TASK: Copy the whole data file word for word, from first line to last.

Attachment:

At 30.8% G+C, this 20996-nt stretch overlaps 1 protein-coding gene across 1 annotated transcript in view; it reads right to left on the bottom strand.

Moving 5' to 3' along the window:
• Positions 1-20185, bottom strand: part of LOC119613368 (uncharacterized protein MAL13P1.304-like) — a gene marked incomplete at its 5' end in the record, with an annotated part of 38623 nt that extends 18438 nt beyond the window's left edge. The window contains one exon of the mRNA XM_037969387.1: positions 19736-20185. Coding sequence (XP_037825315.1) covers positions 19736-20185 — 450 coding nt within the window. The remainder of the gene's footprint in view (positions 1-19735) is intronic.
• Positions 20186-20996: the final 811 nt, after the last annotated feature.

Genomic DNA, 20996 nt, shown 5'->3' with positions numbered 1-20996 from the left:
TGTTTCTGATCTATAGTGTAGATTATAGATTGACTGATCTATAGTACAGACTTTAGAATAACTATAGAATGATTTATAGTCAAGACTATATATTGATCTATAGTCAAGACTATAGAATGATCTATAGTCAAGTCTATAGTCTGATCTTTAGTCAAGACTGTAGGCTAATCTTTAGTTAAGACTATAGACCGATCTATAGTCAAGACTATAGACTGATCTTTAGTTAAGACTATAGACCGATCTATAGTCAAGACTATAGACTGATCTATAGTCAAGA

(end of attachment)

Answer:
At 30.8% G+C, this 20996-nt stretch overlaps 1 protein-coding gene across 1 annotated transcript in view; it reads right to left on the bottom strand.

Moving 5' to 3' along the window:
• Positions 1-20185, bottom strand: part of LOC119613368 (uncharacterized protein MAL13P1.304-like) — a gene marked incomplete at its 5' end in the record, with an annotated part of 38623 nt that extends 18438 nt beyond the window's left edge. The window contains one exon of the mRNA XM_037969387.1: positions 19736-20185. Coding sequence (XP_037825315.1) covers positions 19736-20185 — 450 coding nt within the window. The remainder of the gene's footprint in view (positions 1-19735) is intronic.
• Positions 20186-20996: the final 811 nt, after the last annotated feature.

Genomic DNA, 20996 nt, shown 5'->3' with positions numbered 1-20996 from the left:
TGTTTCTGATCTATAGTGTAGATTATAGATTGACTGATCTATAGTACAGACTTTAGAATAACTATAGAATGATTTATAGTCAAGACTATATATTGATCTATAGTCAAGACTATAGAATGATCTATAGTCAAGTCTATAGTCTGATCTTTAGTCAAGACTGTAGGCTAATCTTTAGTTAAGACTATAGACCGATCTATAGTCAAGACTATAGACTGATCTTTAGTTAAGACTATAGACCGATCTATAGTCAAGACTATAGACTGATCTATAGTCAAGA